The solder electrical interconnections which extend between an integrated semiconductor chip device and a carrier substrate are positioned in the narrow gap between the parallel planes of the chip and carrier. The gap is filled completely with the composition of the invention, which is then cured to form a material which increases the fatigue life of the structure which remains crack-free after repeated, aggressive thermal cycling.
FIG. 1 is a schematic drawing of a chip mounted on a carrier using encapsulated C4 solder joints.
FIG. 2 is a scanning electron micrograph (SEM) of a chip mounted on a carrier using C4 solder joints encapsulated with filled encapsulant, not the improved composition of the present invention, subsequent to thermal cycling. Arrows in FIG. 2 indicate that cracks have formed in the encapsulant after 10 cycles between about -40 and about degrees C.
FIG. 3 is an SEM of a chip mounted on a carrier using C4 solder joints encapsulated with the improved composition of the present invention, subsequent to the same thermal cycling seen in FIG. 2 described above. No cracks have formed.
In order to facilitate understanding of the present invention, reference is made to the following detailed description taken in conjunction with the above described drawings.
In FIG. 1, numeral 1 represents a semiconductor chip joined to the chip carrier 2 by solder bumps 3 mated to pads 4. I/O pins 5 extend and protrude from the carrier 2, with a small portion 6 of the pins protruding from the other side of the carrier 2 for carrying current thereto. When the carrier is an organic substrate, the pins 6 as such are not required. Instead, electrically conductive circuitry and interconnections would be provided, for instance at the periphery of the substrate, for connection to a desired structure. The encapsulant 7 provides pursuant to the present invention an essentially void free, crack resistant encapsulation of the solder joint connections, thereby assuring a highly reliable device which fills the gap between the chip and the carrier, forming a uniform fillet around the chip as well as completely surrounding the solder joints and pin heads (not shown) while remaining crack free through thermal cycling.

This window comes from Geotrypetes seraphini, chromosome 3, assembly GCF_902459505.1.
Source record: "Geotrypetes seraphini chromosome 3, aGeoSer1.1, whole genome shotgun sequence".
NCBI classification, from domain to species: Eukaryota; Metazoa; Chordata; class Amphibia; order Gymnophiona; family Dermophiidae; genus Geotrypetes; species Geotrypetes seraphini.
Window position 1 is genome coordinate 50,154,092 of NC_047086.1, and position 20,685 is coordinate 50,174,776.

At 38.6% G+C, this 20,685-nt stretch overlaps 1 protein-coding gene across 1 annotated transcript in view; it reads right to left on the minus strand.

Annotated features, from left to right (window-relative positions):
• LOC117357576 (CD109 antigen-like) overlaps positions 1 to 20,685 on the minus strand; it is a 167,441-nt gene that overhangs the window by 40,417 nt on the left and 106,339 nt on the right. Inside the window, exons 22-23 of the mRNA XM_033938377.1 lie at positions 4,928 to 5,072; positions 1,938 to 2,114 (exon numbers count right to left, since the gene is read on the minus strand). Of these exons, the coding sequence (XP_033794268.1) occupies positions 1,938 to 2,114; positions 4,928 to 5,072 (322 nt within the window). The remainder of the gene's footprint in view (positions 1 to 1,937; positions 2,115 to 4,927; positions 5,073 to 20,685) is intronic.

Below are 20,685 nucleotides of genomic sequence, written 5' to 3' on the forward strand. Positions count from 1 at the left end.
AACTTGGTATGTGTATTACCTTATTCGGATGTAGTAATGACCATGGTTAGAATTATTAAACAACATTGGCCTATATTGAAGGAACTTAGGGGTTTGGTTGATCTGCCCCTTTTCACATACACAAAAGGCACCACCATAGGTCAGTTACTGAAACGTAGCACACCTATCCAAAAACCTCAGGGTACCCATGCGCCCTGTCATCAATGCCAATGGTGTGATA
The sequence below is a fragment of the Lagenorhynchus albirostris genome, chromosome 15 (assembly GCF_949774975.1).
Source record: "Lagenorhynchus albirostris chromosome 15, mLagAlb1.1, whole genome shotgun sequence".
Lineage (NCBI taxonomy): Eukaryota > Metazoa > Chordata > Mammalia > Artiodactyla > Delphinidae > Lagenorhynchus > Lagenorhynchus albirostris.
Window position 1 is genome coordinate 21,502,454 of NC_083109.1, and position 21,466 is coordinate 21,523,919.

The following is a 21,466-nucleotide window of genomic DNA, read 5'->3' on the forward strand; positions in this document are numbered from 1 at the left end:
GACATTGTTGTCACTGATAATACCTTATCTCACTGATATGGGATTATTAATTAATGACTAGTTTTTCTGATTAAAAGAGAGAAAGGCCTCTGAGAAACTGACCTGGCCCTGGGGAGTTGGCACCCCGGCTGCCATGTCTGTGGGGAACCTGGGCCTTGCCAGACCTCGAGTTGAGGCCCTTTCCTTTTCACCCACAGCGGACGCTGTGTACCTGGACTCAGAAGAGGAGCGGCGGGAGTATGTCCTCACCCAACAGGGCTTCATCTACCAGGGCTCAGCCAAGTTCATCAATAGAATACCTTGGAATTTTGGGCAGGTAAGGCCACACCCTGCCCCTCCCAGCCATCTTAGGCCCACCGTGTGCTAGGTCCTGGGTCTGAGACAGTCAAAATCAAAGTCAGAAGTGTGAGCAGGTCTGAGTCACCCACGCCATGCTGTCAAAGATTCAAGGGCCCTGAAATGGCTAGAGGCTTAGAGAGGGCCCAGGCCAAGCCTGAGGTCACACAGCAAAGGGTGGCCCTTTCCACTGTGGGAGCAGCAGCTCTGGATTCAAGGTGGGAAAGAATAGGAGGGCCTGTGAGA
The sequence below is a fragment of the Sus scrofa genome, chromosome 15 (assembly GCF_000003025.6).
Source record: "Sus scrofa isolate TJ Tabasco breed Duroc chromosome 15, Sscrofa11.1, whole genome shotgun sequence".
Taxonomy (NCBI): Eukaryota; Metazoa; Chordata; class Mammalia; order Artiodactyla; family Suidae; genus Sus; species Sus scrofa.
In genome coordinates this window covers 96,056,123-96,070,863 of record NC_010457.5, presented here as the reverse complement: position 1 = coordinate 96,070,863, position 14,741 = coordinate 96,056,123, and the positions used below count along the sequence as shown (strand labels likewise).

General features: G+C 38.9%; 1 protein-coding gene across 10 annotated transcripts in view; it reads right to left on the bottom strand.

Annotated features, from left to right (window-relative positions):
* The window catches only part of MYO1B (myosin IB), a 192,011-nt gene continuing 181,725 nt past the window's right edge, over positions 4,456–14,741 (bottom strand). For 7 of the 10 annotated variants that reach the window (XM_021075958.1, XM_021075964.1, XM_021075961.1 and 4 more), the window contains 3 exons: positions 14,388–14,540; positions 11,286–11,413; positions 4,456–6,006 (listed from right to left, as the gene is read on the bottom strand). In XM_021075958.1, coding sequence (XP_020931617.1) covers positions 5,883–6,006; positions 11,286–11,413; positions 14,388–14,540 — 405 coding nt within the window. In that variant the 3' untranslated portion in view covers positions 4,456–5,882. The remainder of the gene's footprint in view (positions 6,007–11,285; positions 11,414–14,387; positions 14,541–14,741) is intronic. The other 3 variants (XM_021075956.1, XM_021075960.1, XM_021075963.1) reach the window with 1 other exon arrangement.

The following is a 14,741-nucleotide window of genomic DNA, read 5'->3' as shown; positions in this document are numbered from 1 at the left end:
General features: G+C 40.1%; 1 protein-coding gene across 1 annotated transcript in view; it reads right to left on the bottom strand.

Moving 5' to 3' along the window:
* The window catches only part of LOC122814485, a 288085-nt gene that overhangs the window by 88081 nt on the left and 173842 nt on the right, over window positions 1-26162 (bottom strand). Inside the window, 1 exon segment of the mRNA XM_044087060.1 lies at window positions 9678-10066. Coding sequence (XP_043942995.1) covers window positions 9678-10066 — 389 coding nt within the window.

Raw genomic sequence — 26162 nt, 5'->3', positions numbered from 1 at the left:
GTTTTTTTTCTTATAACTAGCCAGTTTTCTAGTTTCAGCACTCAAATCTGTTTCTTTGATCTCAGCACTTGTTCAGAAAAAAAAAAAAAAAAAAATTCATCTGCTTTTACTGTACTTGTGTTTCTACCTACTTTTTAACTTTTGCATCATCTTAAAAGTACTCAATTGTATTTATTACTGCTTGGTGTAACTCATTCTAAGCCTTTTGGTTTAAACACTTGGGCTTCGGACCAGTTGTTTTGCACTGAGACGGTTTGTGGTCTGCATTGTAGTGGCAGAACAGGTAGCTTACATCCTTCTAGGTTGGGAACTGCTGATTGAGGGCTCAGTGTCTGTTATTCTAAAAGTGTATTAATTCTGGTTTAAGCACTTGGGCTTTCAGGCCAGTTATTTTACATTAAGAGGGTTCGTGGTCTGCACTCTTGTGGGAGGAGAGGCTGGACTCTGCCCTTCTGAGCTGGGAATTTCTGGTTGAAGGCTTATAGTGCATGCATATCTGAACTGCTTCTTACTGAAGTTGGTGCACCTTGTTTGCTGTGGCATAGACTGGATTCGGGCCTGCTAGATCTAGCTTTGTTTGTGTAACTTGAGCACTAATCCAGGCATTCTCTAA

As described earlier, FIG. 2 is an SEM of structure which includes the filled encapsulant in the gap between the chip and carrier. Arrows in FIG. 2 indicate cracks which have developed as a result of 10 cycles between about -40 degrees C and 60 degrees C.
In contrast to FIG. 2, the SEM of FIG. 3 of different magnification shows no cracks after the same thermal cycling as seen by the FIG. 2 device. The difference is that FIG. 3 includes in the gap between chip and carrier the improved formulation containing the flexible polyol in the concentration range of the invention, which is about 5% to about 25% by weight binder, preferably about 10%, and 58% by weight fused silica filler. The alpha particle emission of the 49 micron size particle fused silica filler was measured using a scintillation counter and is less than 0.005 counts/cm2-hr. The filler used is identified as DP4910 from PQ Corporation.